Archive for the ‘Early/Pre-Christian Lit’ Category

Russian Icon of Isaiah, 17th C.

In case you’re wondering where I’ve been (all ten of you who read this), two weeks ago I broke my leg and had surgery, and was in the hospital for 6 days.

Since coming home I’ve had a lot of opportunity to read our next work, the Book of Isaiah. I’ve read it three times, and read lots of commentary online. It’s hard going, because I’m trying not to have a flip response to it,  e.g., “Well, that was weird,”.

I’m also trying not to be content to just summarize it. There are real summaries available by actual scholars who can read the ancient Hebrew and who have deeper contextual understanding of where and how this book was written.

They can describe differences in rhetoric between proto-Isaiah and deutero-Isaiah (and trito-Isaiah, of course: most reputable scholars agree that three authors wrote the thing). I can’t do that. I’m trying to learn a little bit about that, of course, but I’m also trying to relate to it as a general reader. And it’s tough. (more…)


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Part of the reason I had such trouble with Exodus is evident once you get to chapter 25. Prior to that, it is this enormous human drama: freedom from slavery, the wrath of God, the doubt and determination of his chosen Prophet, and the birth of a nation that endures to the present day.

Then Moses goes up Mount Sinai and God starts placing catalogue orders.

The Erection of the Tabernacle and the Sacred Vessels: Gerard Hoet et. alia., from a 1728 Bible (Wikimedia)

There is an enormous section of Exodus wherein God dictates not just commandments and community laws, but also his instructions for sacrifices and the dimensions, uses, and decoration of the Tabernacle. It’s an unbroken litany of requirements and sizes and color specifications until the end of chapter 31. Like this:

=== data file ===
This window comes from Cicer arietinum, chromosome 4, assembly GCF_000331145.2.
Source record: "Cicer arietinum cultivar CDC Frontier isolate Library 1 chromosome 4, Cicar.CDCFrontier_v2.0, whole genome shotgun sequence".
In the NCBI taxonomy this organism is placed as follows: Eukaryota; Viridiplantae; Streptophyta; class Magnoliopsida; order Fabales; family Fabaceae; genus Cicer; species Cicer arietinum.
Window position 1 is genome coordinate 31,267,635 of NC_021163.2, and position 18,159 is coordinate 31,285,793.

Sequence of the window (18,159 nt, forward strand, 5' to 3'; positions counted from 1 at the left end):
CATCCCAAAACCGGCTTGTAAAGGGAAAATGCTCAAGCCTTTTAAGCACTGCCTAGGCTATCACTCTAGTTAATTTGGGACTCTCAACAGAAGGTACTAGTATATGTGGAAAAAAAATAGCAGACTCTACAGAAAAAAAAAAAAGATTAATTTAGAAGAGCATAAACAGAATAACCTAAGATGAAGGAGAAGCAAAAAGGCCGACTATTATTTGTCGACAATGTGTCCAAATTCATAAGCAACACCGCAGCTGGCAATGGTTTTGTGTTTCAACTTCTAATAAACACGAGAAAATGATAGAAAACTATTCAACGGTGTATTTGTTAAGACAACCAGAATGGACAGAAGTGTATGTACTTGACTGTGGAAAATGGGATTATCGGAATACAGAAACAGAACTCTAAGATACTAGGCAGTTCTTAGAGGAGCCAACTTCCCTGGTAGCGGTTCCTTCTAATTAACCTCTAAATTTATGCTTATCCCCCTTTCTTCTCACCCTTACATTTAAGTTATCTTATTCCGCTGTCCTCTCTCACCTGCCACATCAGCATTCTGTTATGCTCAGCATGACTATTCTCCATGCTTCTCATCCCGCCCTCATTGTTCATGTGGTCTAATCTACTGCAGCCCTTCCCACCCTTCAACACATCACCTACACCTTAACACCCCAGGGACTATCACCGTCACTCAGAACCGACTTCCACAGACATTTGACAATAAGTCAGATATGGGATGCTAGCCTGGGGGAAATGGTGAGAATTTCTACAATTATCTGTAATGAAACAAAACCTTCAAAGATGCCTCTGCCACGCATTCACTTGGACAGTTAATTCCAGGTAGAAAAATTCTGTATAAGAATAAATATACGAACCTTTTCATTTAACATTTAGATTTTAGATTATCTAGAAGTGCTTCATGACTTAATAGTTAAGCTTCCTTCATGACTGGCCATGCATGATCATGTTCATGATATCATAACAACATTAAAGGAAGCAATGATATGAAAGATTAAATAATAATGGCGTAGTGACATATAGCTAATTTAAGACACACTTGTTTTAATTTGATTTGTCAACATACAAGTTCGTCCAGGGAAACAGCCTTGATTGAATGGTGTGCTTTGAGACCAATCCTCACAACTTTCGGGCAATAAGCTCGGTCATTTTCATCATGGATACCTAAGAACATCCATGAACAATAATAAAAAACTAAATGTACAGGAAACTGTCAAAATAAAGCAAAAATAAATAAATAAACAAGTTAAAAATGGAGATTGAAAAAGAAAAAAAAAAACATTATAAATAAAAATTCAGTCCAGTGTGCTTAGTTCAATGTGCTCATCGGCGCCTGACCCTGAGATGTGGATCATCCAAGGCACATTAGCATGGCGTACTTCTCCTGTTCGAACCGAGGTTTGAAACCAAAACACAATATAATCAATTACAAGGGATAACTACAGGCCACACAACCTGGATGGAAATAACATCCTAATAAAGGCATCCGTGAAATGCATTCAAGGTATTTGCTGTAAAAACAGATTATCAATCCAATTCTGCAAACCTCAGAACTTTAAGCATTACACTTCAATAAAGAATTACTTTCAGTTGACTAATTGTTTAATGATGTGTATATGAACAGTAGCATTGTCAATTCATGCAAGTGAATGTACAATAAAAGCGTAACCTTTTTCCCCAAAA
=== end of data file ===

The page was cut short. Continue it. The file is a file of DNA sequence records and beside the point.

And thou shalt make a candlestick of pure gold: of beaten work shall the candlestick be made: his shaft, and his branches, his bowls, his knops, and his flowers, shall be of the same.  And six branches shall come out of the sides of it; three branches of the candlestick out of the one side, and three branches of the candlestick out of the other side:  Three bowls made like unto almonds, with a knop and a flower in one branch; and three bowls made like almonds in the other branch, with a knop and a flower: so in the six branches that come out of the candlestick.

And in the candlestick shall be four bowls made like unto almonds, with their knops and their flowers. And there shall be a knop under two branches of the same, and a knop under two branches of the same, and a knop under two branches of the same, according to the six branches that proceed out of the candlestick. Their knops and their branches shall be of the same: all it shall be one beaten work of pure gold. And thou shalt make the seven lamps thereof: and they shall light the lamps thereof, that they may give light over against it. And the tongs thereof, and the snuffdishes thereof, shall be of pure gold. Of a talent of pure gold shall he make it, with all these vessels. And look that thou make them after their pattern, which was shewed thee in the mount. (25: 31-40)

Then Moses comes down and makes a powdered gold milkshake of the golden calf, and has a few thousand people slain for it, and then– then– we get to read the descriptions all over again in chapters 36-39 when the appointed craftsmen, Bezaleel and Aholiab, start actually making everything. It’s mind-numbing.

Still, I think I get the purpose for this. And I don’t mean for Steven Spielberg’s art directors, who surely found it helpful– I mean for the Israelites.

I can imagine these words being read out to the descendants of the Exodus generation many dozens of decades later, at a time when these objects may still be known to exist, even be on display. The fact that their ancient scripture, handed down from one’s forefathers, describes these precious objects precisely– and marks them out as dictated by God Himself– would be a comforting sign of permanence, a reassurance of the rightness of the patterns of your faith.

And for the Exodus generation themselves, describing these objects to this level of detail offers the practical benefit of providing an inventory, and also a chance to show off a little: see, we are nomads, formerly slaves, and yet we can offer beautiful surroundings to our Lord as a place to dwell among us, with golden candlesticks of marvelous craftsmanship.